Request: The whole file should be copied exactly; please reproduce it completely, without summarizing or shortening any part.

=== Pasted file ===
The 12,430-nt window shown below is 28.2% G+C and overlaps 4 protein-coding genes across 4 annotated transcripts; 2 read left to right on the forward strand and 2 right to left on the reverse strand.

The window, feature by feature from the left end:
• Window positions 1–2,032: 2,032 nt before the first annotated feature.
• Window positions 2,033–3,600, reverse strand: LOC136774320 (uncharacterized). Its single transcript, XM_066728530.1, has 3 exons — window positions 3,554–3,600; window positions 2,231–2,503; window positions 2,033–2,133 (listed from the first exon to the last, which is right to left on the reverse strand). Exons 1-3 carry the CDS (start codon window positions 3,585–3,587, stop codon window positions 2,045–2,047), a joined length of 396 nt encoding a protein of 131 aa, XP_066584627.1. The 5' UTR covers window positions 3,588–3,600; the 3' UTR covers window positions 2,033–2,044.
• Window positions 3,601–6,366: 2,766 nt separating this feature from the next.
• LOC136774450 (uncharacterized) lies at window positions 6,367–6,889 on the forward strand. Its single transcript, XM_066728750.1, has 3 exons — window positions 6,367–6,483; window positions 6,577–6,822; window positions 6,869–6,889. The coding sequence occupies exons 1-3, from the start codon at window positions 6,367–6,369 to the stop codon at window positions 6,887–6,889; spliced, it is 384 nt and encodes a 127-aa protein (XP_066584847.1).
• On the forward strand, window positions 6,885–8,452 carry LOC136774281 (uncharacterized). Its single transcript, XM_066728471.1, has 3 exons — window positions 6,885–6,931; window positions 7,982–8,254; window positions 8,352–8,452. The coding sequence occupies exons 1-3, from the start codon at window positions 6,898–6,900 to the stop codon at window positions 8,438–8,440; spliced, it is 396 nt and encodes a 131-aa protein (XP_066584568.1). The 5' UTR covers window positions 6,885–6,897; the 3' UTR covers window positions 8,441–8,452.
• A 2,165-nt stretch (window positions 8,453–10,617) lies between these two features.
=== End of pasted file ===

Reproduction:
The 12,430-nt window shown below is 28.2% G+C and overlaps 4 protein-coding genes across 4 annotated transcripts; 2 read left to right on the forward strand and 2 right to left on the reverse strand.

The window, feature by feature from the left end:
• Window positions 1–2,032: 2,032 nt before the first annotated feature.
• Window positions 2,033–3,600, reverse strand: LOC136774320 (uncharacterized). Its single transcript, XM_066728530.1, has 3 exons — window positions 3,554–3,600; window positions 2,231–2,503; window positions 2,033–2,133 (listed from the first exon to the last, which is right to left on the reverse strand). Exons 1-3 carry the CDS (start codon window positions 3,585–3,587, stop codon window positions 2,045–2,047), a joined length of 396 nt encoding a protein of 131 aa, XP_066584627.1. The 5' UTR covers window positions 3,588–3,600; the 3' UTR covers window positions 2,033–2,044.
• Window positions 3,601–6,366: 2,766 nt separating this feature from the next.
• LOC136774450 (uncharacterized) lies at window positions 6,367–6,889 on the forward strand. Its single transcript, XM_066728750.1, has 3 exons — window positions 6,367–6,483; window positions 6,577–6,822; window positions 6,869–6,889. The coding sequence occupies exons 1-3, from the start codon at window positions 6,367–6,369 to the stop codon at window positions 6,887–6,889; spliced, it is 384 nt and encodes a 127-aa protein (XP_066584847.1).
• On the forward strand, window positions 6,885–8,452 carry LOC136774281 (uncharacterized). Its single transcript, XM_066728471.1, has 3 exons — window positions 6,885–6,931; window positions 7,982–8,254; window positions 8,352–8,452. The coding sequence occupies exons 1-3, from the start codon at window positions 6,898–6,900 to the stop codon at window positions 8,438–8,440; spliced, it is 396 nt and encodes a 131-aa protein (XP_066584568.1). The 5' UTR covers window positions 6,885–6,897; the 3' UTR covers window positions 8,441–8,452.
• A 2,165-nt stretch (window positions 8,453–10,617) lies between these two features.